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Old December 23, 2010, 02:45 PM   #1
OsOk-308
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Why get a .38 special?

I don't want to start any arguments here, just seriously curious. I had a .357 magnum, and loved it. Shot .357 and .38 special out of it. Liked both, however, financial situations required me to sell it. Now here is my question. If you were going to buy a revolver to shoot .38 special, why not just get a .357 mag? I mean you can shoot .38 and .38+p out of it, and a .357. I mean ammo availability makes sense, because even if you can't find .38 special, you probably could find .357 somewhere. I just think for versatility's sake a .357 is the better choice.

Is there something I'm missing here?
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Old December 23, 2010, 02:49 PM   #2
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smaller, lighter, cheaper ...
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Old December 23, 2010, 02:52 PM   #3
OsOk-308
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But can't you get a .357 mag in the same size and weght? I mean, the new Ruger lcr in .357 isn't large by any means.
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Old December 23, 2010, 02:54 PM   #4
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Little gain to shooting .357's out of a real short barrel except for an increase in noise and flash.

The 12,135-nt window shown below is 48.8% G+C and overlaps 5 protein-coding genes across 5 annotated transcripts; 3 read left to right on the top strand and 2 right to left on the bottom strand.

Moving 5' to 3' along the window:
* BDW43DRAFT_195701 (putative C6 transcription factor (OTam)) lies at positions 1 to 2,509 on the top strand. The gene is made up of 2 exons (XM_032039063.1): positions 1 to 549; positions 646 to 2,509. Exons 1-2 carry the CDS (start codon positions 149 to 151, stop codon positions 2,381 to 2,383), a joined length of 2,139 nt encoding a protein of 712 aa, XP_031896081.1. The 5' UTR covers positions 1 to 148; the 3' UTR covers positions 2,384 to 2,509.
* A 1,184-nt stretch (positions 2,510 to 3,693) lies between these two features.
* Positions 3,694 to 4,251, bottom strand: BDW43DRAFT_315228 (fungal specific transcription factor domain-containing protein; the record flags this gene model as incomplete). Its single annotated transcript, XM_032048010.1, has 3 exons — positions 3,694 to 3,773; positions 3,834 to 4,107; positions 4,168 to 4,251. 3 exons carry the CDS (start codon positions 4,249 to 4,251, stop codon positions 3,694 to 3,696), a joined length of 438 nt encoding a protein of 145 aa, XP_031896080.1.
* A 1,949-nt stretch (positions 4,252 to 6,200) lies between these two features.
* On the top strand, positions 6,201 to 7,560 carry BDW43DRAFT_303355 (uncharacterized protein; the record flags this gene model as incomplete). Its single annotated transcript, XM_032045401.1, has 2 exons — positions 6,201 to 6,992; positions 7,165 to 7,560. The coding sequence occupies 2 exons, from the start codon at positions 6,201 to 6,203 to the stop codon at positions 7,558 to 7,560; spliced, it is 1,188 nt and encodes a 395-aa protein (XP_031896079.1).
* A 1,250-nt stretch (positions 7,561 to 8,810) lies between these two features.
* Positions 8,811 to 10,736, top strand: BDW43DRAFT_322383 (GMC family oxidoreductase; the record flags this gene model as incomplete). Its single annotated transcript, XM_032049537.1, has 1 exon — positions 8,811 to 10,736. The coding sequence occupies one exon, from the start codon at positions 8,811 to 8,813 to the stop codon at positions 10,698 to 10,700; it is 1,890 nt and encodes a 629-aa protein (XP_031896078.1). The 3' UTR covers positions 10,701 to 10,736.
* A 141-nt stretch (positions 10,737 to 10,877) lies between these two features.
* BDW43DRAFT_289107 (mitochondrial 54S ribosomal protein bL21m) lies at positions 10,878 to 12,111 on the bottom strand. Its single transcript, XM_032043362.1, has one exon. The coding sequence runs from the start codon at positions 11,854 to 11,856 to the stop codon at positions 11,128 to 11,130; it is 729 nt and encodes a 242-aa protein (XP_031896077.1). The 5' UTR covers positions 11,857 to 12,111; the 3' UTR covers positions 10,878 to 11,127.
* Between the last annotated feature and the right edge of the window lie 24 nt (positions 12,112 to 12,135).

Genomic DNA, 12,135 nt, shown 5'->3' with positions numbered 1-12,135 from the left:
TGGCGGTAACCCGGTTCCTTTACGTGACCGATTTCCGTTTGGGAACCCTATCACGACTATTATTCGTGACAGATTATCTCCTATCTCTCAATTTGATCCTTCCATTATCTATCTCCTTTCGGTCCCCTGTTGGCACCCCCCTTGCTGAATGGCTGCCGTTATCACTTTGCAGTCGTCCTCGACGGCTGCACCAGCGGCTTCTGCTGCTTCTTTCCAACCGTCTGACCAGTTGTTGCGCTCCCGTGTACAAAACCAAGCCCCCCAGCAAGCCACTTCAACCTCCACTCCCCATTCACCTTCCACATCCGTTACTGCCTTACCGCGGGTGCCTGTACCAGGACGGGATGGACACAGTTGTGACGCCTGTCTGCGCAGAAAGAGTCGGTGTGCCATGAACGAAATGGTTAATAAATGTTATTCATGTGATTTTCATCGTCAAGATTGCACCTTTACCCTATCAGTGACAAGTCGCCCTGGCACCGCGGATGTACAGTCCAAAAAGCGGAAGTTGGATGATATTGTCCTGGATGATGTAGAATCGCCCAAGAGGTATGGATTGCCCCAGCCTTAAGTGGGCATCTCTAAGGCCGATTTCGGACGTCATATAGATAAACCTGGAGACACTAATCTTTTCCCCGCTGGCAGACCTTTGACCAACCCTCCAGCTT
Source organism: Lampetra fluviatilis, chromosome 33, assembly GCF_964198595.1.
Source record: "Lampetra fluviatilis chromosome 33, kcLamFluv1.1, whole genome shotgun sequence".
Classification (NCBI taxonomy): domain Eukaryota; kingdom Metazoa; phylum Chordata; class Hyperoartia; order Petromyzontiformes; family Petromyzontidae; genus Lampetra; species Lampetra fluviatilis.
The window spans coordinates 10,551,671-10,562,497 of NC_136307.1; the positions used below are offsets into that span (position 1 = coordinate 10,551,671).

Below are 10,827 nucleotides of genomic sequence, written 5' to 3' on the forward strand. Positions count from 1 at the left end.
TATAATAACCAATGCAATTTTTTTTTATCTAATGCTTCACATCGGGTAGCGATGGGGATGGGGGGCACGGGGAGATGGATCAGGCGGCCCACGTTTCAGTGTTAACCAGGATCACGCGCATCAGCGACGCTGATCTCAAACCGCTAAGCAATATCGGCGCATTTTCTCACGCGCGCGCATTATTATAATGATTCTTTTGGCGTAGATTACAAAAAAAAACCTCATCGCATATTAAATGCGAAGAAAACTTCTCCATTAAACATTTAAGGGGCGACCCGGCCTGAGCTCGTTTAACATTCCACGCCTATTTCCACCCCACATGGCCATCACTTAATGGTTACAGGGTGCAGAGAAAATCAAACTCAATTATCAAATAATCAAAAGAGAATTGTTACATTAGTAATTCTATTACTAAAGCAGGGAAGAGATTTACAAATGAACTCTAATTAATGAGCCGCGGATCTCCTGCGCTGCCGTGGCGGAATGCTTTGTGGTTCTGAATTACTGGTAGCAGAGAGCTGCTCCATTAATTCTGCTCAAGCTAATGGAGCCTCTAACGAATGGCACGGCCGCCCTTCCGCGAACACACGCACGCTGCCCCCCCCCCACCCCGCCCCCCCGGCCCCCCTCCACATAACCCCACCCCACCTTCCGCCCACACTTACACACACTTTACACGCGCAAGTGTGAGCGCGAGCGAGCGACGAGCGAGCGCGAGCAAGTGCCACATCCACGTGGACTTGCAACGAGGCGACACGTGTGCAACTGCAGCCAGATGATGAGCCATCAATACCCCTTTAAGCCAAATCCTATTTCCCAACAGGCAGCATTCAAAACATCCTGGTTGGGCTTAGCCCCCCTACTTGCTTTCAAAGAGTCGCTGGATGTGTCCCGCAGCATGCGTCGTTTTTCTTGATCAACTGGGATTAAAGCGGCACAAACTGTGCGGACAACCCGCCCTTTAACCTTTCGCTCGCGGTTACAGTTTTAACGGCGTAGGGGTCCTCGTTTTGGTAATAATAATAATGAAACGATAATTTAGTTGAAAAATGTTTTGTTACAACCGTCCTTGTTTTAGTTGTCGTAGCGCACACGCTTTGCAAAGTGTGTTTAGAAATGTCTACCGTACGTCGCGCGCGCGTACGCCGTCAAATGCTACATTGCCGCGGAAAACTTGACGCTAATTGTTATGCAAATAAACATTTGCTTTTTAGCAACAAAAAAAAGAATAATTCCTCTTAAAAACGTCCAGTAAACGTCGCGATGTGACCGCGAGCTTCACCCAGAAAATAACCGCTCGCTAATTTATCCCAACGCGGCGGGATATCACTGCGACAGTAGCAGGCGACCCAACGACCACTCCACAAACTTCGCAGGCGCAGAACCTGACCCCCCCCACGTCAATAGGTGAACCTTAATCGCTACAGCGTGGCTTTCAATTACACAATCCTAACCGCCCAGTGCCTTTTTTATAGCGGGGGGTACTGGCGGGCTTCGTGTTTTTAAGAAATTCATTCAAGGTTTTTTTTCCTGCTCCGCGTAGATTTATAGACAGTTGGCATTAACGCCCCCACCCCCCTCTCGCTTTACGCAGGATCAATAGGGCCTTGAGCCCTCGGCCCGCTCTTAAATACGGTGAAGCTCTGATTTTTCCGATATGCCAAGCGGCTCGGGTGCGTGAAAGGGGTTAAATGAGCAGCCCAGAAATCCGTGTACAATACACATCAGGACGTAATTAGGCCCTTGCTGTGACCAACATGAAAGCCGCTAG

All depends on what you want it to do.

The small framed guns usually wear out much faster if feed a heavy diet of .357's.
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Old December 23, 2010, 02:58 PM   #5
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Aside from snubbies, .38 spec only revolvers aren't terribly common anymore.
There used to be, and I assume that there still are, .38 spec versions of full sized revolvers for primarily target use. I seem to recall there being a Target version of the Python that was .38 spec only, I would guess that other brands have done it at one time or another. Theoretically, shooting 38 special in a .357 mag chamber is slightly less accurate due to the small jump in the chamber. If one is only intent in firing .38 target loads for maximum accuracy, then it would make sense to eleminate the chamber jump as a possible variable.
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Old December 23, 2010, 03:00 PM   #6
vladan
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Quote:
Little gain to shooting .357's out of a real short barrel except for an increase in noise and flash.

All depends on what you want it to do.

The small framed guns usually wear out much faster if feed a heavy diet of .357's.
^^^ that
plus .357 from LCR is not for everyone
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Old December 23, 2010, 03:03 PM   #7
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I tend to buy guns proportional to their power, so I'd want (have) a K-frame in .38, and would want a L or N for .357. I put a cylinderful through a .357 LCR, and decided anyone on the receiving end wouldn't endure much more punishment.
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Old December 23, 2010, 03:05 PM   #8
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Using the specific example of the LCR........Turn the question on it's head a bit.......

I have an LCR in .38. I bought it when they first came out before the .357 was available.

It's roughly 14 ounces. It's about as light as I'd want to go in a .38 and shooting heavy .38+P's in it is interesting.

The LCR in .357 is roughly 17 ounces. I would not want to shoot .357's out of it personally. If I bought one I'd likely just run .38's in it exclusively.

Some guns just aren't as much fun in .357 as they are in .38 and why go heavier to get .357 capability if you aren't going to use it?